Increasingly scorecards are being automated with RAG (Red Amber Green) traffic lights being used on the key measures. This can reduce administration time, but often means the scorecard is not scrutinised in depth.

The four perspective presentation of the scorecard is being overtaken by the use of Strategy and Success maps which people believe are more useful for depicting strategy. However, from my experience the use of Strategy and Success maps is still not as widespread as I would expect in organisations.

Benefits of a Balanced Scorecard

The balanced scorecard has a number of benefits: -

  • It is a simple framework and most people can remember four perspectives
  • It still focuses attention on the non-financial objectives, measures and targets
  • It balances the internal objectives (internal process and innovation & learning) with the external perspectives (customer and shareholders)
  • It balances the outcomes achieved (financial performance and customer satisfaction) with the factors that deliver these outcomes (process performance and innovation)
  • It is a visual representation of performance that will fit on a single page.

Issues and pitfalls to be avoided

There are a number of issues to be aware of when adopting a Balanced Scorecard; -

  • It only represents competitor activity through the customer perspective, so this is a second hand version of what is happening and how it influences your business
  • It is simple but therefore doesn’t cover all stakeholders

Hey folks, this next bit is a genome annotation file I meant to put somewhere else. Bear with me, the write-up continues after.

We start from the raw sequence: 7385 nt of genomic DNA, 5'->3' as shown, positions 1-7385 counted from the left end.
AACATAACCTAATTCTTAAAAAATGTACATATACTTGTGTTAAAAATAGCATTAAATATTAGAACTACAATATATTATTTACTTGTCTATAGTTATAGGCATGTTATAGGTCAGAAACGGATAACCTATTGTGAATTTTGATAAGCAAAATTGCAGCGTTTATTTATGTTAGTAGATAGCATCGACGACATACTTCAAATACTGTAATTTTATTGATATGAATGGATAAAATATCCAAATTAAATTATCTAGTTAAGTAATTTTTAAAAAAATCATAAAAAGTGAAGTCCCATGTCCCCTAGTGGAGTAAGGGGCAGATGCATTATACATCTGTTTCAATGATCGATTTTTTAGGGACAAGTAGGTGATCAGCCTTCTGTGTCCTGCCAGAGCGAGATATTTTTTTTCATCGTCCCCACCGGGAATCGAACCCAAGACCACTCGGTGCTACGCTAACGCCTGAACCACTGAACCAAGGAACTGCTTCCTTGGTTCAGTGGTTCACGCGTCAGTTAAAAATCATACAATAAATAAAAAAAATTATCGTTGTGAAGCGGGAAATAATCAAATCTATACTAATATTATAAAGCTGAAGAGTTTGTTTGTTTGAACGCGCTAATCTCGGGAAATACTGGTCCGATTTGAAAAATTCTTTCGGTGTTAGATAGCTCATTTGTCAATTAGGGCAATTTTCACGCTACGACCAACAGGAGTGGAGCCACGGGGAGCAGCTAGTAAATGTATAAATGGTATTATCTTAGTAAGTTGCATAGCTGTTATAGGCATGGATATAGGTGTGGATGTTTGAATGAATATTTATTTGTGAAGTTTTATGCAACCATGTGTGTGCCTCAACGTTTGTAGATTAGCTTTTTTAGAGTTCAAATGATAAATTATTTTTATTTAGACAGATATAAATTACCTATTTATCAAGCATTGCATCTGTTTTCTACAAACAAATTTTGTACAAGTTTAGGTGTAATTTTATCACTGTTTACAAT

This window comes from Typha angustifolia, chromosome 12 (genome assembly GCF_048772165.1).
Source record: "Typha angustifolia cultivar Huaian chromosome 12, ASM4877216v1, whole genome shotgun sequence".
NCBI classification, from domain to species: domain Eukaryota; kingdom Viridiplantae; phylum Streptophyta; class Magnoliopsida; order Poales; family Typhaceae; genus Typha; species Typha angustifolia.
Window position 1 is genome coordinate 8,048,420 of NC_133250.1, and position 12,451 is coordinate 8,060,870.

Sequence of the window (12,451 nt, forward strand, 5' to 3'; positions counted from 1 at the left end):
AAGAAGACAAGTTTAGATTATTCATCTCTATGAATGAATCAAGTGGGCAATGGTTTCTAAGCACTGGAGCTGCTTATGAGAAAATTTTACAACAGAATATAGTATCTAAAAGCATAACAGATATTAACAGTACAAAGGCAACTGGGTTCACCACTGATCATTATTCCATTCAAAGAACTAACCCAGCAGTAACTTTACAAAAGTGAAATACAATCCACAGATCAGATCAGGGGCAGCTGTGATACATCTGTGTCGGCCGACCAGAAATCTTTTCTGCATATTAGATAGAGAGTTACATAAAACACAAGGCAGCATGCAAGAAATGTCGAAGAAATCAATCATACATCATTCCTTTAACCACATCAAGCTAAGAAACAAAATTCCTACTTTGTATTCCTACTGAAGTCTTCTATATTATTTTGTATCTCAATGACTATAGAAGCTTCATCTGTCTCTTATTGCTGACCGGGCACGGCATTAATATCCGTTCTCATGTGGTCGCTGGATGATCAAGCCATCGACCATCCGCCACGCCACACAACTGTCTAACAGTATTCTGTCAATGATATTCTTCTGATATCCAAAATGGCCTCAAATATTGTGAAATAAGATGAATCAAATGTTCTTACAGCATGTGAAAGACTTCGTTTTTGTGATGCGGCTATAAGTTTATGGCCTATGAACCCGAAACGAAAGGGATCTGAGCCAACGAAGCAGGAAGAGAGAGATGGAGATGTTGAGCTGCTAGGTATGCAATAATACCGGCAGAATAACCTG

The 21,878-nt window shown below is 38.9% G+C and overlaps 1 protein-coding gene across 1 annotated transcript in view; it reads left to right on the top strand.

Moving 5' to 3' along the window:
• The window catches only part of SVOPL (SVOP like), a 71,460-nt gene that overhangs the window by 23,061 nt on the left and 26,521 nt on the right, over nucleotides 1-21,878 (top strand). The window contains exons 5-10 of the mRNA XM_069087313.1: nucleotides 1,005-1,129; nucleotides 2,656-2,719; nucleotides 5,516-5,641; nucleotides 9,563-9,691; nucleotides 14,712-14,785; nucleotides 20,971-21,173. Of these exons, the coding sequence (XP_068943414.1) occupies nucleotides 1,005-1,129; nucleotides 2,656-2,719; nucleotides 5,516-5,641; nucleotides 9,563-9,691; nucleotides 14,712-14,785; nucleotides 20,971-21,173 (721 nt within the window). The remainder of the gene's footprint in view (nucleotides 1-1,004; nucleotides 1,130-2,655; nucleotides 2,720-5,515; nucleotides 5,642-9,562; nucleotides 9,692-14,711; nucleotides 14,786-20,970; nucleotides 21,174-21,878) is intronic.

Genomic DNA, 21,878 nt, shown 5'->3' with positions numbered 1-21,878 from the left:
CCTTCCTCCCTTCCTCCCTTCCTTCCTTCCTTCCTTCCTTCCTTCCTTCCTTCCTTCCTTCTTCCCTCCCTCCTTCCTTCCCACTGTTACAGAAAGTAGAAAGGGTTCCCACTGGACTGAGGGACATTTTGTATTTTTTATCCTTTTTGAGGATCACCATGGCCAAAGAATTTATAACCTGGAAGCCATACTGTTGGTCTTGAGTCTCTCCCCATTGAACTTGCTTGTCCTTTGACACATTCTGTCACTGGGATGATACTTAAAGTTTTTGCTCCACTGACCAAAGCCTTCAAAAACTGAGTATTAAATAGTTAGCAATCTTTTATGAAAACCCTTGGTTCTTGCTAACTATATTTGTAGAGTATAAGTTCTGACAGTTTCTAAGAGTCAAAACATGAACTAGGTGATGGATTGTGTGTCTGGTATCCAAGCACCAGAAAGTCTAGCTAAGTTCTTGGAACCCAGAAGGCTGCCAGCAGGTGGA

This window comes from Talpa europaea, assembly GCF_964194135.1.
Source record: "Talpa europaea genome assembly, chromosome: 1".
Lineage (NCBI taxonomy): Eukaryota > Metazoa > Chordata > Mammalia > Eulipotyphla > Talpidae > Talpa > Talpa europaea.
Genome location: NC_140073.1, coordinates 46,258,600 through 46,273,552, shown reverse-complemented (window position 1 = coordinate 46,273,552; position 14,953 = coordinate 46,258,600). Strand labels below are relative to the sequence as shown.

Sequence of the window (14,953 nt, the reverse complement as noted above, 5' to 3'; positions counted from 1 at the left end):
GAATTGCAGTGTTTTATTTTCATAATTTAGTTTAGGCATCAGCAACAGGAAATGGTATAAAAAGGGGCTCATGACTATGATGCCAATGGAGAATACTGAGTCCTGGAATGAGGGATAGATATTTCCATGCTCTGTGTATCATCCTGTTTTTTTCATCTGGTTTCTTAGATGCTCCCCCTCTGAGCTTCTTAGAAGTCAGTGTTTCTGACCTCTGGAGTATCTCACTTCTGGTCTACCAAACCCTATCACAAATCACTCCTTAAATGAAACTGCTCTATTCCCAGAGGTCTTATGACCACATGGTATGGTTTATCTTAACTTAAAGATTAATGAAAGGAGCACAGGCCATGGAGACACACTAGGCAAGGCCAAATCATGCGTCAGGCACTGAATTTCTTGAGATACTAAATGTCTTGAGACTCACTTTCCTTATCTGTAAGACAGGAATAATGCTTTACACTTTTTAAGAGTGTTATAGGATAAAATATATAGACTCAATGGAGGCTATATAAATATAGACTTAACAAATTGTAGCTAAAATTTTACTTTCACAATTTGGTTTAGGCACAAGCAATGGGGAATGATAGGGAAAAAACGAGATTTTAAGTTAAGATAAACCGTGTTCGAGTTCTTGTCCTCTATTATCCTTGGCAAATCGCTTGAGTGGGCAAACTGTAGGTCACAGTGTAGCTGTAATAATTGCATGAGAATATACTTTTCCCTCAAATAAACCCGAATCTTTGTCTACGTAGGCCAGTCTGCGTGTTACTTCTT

• Suppliers are missing (although they can be included under the process perspective)
    • Regulators are missing (although they could be included under the customer perspective)
    • Employees are missing (but in Europe they often replace or are included in the innovation and learning perspective)
    • Environmental impact is missing
  • It can be misused in that
    • the scorecard is populated with existing measures rather than measures that reflect your organisation’s strategy
    • the scorecard is unbalanced (typically this is with too many financial measures)
    • it is not taken seriously as everyone ‘knows’ that ‘only the financials matter’
    • Senior management do not pay enough attention to the scorecard so the effort is wasted.


  • Johnson, H. T. & Kaplan, R. S., (1987),  Relevance lost: the rise and fall of Management Accounting, Harvard Business School Press, Boston, MA.
  • Kaplan, R. S. & Norton, D. P.,  (1992),  "The balanced scorecard - measures that drive performance ",  Harvard Business Review, Jan./Feb.,   71 - 79.
  • Nils Goran Olve & Anna Sjostrand (2006) Balanced Scorecard (Express Exec), John Wiley & Sons, Capstone Publishing, Chichester, UK.
  • Bourne, M. C. S. and Bourne, P. A., (2007), Balanced Scorecard – Instant Manager, Hodder, London.

Further guidance

Further reading

The ICAEW Library & Information Service provides full text access to leading business, finance and management journals and key business eBooks.

Further reading on the balanced scorecard is available through the resources below.

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  • Update History
    30 Oct 2015 (12: 00 AM GMT)
    First published
    09 Jun 2023 (12: 00 AM BST)
    Page updated with Further reading section, adding further resources on the Balanced Scorecard. These new articles provide fresh insights, case studies and perspectives on this topic. Please note that the original article from 2015 has not undergone any review or updates.